New building in church transformation project turns heads on Napier Street in Melbourne


A 144-year-old church and parish hall in Fitzroy, Melbourne has been stylishly converted into contemporary apartments as part of an adaptive reuse project that also saw the addition of a magnificent adjacent building.

Located in one of Melbourne’s renowned heritage sites, the project was executed by Zest Developments, James Stockwell and Kerstin Thompson Architects.

Perhaps it is the facade of the new addition, tucked away right next to the church, that catches the eye of passers-by on Napier Street. Quite simply because he has achieved this delicate but contrasting balance between the old and the new, thanks to a thoughtful design by Kerstin Thompson Architects, a team renowned for the adaptive reuse of heritage buildings but also thoughtful and sympathetic designs. .

This complementary but contrasting three-story black building consists of a triangular section at the front and a more rectangular addition at the rear, each separated by a covered walkway. While the rear section contains a two-bedroom apartment on each floor, the front section contains three studio levels.

“It’s a sympathetic, yet completely contemporary interpretation of the neo-Gothic church that sits next door,” says Michael Archibald, lead architect, Kerstin Thompson Architects.

The design intention is to echo, rather than emulate, the church’s material palette, while its shape, especially the slanted component, reflects its roofline.

The sides of the building are clad in black glazed brick tiles. “To echo the church’s blue stone masonry construction, without being a direct copy, we wanted to use a completely different sized masonry unit – the brick tile as opposed to the large block of stone. And we love the reflective quality of the glaze, as opposed to the muted tones of the bluestone next to it, ”says Michael.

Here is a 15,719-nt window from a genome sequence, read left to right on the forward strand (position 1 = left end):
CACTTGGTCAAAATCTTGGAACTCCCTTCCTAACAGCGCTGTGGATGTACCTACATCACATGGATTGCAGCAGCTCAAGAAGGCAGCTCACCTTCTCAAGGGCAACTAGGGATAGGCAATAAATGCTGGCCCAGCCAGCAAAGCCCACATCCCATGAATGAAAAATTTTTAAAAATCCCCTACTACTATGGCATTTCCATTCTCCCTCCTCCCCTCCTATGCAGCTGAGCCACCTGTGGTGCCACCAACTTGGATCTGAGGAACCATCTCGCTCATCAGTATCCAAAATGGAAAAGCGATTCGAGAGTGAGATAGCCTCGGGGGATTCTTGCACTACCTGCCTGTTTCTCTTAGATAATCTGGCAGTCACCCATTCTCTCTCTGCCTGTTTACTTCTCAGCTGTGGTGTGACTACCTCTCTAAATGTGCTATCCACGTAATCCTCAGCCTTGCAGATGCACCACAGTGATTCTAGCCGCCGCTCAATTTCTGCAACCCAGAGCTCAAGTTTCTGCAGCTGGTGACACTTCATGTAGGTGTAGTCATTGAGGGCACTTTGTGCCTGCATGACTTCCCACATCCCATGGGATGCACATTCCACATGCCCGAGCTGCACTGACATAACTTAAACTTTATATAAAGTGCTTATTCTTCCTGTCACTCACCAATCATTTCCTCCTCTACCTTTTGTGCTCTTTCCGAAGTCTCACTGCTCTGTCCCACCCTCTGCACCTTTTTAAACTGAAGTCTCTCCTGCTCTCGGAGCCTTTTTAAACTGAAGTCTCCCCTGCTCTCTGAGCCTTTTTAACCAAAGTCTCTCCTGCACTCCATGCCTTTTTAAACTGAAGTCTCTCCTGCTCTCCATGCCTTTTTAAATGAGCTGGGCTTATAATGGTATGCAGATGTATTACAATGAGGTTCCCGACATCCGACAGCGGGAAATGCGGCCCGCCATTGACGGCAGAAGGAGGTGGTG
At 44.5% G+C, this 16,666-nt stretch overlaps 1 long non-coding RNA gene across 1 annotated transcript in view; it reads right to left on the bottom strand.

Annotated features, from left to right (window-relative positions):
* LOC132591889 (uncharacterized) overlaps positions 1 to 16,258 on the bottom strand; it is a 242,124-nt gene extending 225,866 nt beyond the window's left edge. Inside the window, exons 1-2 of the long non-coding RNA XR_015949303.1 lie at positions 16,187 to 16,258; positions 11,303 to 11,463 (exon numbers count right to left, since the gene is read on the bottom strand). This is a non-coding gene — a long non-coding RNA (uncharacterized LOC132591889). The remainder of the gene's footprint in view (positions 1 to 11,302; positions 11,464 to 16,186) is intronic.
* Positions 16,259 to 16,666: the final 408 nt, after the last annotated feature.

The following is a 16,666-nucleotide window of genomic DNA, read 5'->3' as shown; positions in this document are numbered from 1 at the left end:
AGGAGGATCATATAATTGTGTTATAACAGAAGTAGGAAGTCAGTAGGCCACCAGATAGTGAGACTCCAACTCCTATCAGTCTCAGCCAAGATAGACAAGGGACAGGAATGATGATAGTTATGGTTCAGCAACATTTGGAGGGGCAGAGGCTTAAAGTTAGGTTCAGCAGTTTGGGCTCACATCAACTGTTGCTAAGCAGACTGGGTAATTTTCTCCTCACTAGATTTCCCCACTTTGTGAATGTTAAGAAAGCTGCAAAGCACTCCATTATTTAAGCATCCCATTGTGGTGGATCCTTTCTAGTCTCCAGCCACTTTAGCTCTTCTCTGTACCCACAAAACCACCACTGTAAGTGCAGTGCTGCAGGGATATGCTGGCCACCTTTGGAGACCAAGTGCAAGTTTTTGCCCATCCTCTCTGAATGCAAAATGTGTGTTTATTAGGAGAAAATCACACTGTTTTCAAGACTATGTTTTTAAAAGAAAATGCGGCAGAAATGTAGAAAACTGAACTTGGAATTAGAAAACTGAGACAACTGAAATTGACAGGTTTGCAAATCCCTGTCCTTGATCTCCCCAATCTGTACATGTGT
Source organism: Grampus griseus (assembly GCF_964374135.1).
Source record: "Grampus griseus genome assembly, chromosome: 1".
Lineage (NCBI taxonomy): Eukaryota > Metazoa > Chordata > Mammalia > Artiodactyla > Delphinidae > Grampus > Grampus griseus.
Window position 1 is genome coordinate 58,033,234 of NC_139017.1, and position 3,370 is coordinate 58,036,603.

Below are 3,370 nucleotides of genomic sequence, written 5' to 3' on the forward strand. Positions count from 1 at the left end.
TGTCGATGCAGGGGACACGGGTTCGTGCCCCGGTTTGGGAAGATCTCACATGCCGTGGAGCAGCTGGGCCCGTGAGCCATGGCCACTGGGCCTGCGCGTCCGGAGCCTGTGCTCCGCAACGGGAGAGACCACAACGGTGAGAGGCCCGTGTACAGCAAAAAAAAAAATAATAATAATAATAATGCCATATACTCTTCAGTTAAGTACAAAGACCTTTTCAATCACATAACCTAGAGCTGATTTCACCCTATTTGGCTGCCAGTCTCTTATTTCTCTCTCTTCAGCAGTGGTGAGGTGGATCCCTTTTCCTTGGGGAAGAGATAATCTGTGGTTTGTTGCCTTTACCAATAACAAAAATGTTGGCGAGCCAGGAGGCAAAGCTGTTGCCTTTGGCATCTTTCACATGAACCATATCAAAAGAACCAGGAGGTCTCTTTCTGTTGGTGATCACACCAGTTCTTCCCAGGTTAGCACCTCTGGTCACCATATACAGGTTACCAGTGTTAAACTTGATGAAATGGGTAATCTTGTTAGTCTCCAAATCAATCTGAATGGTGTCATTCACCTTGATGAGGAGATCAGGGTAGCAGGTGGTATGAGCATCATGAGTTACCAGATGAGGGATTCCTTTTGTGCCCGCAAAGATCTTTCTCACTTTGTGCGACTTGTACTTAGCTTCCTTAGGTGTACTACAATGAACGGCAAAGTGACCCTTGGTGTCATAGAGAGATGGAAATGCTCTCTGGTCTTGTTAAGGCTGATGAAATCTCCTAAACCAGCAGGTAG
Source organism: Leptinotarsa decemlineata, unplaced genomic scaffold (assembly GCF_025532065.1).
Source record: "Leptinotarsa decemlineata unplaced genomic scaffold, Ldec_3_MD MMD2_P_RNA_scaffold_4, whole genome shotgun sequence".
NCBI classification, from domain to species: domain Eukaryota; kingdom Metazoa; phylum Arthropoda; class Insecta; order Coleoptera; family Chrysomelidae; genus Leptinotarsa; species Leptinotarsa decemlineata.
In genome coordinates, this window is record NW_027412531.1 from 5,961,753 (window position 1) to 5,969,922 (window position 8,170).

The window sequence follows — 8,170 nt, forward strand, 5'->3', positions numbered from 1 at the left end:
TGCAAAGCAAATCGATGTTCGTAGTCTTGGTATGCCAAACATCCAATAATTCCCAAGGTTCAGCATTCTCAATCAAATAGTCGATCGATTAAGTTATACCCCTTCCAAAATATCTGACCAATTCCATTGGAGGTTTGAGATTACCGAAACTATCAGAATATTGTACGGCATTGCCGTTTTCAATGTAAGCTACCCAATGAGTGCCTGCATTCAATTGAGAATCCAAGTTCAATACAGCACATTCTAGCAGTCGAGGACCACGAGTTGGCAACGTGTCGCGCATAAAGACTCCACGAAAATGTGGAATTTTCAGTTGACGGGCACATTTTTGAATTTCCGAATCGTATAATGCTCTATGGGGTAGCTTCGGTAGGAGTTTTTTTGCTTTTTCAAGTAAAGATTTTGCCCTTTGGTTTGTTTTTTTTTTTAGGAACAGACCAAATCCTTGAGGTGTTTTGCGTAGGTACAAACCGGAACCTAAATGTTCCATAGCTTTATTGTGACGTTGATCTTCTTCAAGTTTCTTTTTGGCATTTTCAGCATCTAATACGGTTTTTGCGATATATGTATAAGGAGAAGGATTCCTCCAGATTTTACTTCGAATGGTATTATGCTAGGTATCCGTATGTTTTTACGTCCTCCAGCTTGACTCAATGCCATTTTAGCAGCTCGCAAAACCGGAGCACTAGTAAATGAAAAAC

It’s cleverly contrasted, but still likable, the color black approaching the dark grays of the church.

Most dramatic in this design is the perforated bifurcated screen that faces Napier Street, which features an abstract pattern based on some of the church’s Gothic windows. The screen provides much needed privacy for residents, located directly across from social housing, while providing filtered light. They can also be opened, of course, whenever needed. Not so visible to those passing by is the traction trellis which forms a sort of balustrade around the covered walkway at the rear; another stylish and appropriate addition.

This beautiful black apartment building veiled behind the screen is a wonderful addition to this three-part development, which has been positively received by the neighborhood. Michael and his team are also happy: “We’re so happy with the facade and the way it is on the site, the way it addresses Napier Street and gives something back with its screen – a little of joy and interest – to the street. “

Excitingly, the project is currently shortlisted for the 2021 AIA Victorian Awards for Heritage Architecture and Residential Architecture.

Photographer: John Gollings


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